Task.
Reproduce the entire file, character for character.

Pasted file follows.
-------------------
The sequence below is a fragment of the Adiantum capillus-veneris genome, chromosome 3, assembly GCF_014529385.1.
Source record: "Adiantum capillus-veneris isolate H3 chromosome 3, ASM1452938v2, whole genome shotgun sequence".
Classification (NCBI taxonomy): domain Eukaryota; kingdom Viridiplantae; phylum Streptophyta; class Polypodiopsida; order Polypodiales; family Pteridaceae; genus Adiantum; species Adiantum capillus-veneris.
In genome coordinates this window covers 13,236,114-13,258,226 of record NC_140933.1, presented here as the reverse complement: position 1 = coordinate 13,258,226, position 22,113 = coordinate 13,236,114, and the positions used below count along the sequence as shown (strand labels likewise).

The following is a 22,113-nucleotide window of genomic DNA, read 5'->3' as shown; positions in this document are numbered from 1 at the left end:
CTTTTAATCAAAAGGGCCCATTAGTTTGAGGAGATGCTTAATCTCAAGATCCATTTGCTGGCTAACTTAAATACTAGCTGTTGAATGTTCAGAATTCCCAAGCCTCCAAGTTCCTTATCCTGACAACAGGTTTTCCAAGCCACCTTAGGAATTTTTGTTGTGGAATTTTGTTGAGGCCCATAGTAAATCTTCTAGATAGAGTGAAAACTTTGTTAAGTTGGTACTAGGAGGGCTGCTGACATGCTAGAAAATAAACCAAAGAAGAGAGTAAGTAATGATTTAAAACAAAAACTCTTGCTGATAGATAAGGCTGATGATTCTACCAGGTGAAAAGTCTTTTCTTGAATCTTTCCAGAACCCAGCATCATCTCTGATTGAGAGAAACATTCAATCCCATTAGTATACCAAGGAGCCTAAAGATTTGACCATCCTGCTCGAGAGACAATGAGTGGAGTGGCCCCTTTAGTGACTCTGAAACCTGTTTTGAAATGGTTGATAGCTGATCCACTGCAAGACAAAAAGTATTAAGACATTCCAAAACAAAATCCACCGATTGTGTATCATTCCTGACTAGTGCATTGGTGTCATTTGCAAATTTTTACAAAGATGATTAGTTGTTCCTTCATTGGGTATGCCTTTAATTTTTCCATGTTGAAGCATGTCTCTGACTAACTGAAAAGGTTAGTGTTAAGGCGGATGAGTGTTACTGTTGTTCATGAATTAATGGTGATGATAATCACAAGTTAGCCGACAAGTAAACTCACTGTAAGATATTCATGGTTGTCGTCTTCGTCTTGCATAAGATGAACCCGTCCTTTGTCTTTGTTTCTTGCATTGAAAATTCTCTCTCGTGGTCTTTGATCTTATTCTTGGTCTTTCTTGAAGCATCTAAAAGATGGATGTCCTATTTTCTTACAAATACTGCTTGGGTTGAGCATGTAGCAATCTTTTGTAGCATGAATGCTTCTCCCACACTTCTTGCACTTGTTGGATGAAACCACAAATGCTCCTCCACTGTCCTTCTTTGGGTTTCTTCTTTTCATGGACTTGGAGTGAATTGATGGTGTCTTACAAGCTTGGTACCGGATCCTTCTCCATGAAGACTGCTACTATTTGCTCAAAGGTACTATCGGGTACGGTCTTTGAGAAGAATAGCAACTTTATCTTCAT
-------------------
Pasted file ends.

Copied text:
The sequence below is a fragment of the Adiantum capillus-veneris genome, chromosome 3, assembly GCF_014529385.1.
Source record: "Adiantum capillus-veneris isolate H3 chromosome 3, ASM1452938v2, whole genome shotgun sequence".
Classification (NCBI taxonomy): domain Eukaryota; kingdom Viridiplantae; phylum Streptophyta; class Polypodiopsida; order Polypodiales; family Pteridaceae; genus Adiantum; species Adiantum capillus-veneris.
In genome coordinates this window covers 13,236,114-13,258,226 of record NC_140933.1, presented here as the reverse complement: position 1 = coordinate 13,258,226, position 22,113 = coordinate 13,236,114, and the positions used below count along the sequence as shown (strand labels likewise).

The following is a 22,113-nucleotide window of genomic DNA, read 5'->3' as shown; positions in this document are numbered from 1 at the left end:
CTTTTAATCAAAAGGGCCCATTAGTTTGAGGAGATGCTTAATCTCAAGATCCATTTGCTGGCTAACTTAAATACTAGCTGTTGAATGTTCAGAATTCCCAAGCCTCCAAGTTCCTTATCCTGACAACAGGTTTTCCAAGCCACCTTAGGAATTTTTGTTGTGGAATTTTGTTGAGGCCCATAGTAAATCTTCTAGATAGAGTGAAAACTTTGTTAAGTTGGTACTAGGAGGGCTGCTGACATGCTAGAAAATAAACCAAAGAAGAGAGTAAGTAATGATTTAAAACAAAAACTCTTGCTGATAGATAAGGCTGATGATTCTACCAGGTGAAAAGTCTTTTCTTGAATCTTTCCAGAACCCAGCATCATCTCTGATTGAGAGAAACATTCAATCCCATTAGTATACCAAGGAGCCTAAAGATTTGACCATCCTGCTCGAGAGACAATGAGTGGAGTGGCCCCTTTAGTGACTCTGAAACCTGTTTTGAAATGGTTGATAGCTGATCCACTGCAAGACAAAAAGTATTAAGACATTCCAAAACAAAATCCACCGATTGTGTATCATTCCTGACTAGTGCATTGGTGTCATTTGCAAATTTTTACAAAGATGATTAGTTGTTCCTTCATTGGGTATGCCTTTAATTTTTCCATGTTGAAGCATGTCTCTGACTAACTGAAAAGGTTAGTGTTAAGGCGGATGAGTGTTACTGTTGTTCATGAATTAATGGTGATGATAATCACAAGTTAGCCGACAAGTAAACTCACTGTAAGATATTCATGGTTGTCGTCTTCGTCTTGCATAAGATGAACCCGTCCTTTGTCTTTGTTTCTTGCATTGAAAATTCTCTCTCGTGGTCTTTGATCTTATTCTTGGTCTTTCTTGAAGCATCTAAAAGATGGATGTCCTATTTTCTTACAAATACTGCTTGGGTTGAGCATGTAGCAATCTTTTGTAGCATGAATGCTTCTCCCACACTTCTTGCACTTGTTGGATGAAACCACAAATGCTCCTCCACTGTCCTTCTTTGGGTTTCTTCTTTTCATGGACTTGGAGTGAATTGATGGTGTCTTACAAGCTTGGTACCGGATCCTTCTCCATGAAGACTGCTACTATTTGCTCAAAGGTACTATCGGGTACGGTCTTTGAGAAGAATAGCAACTTTATCTTCAT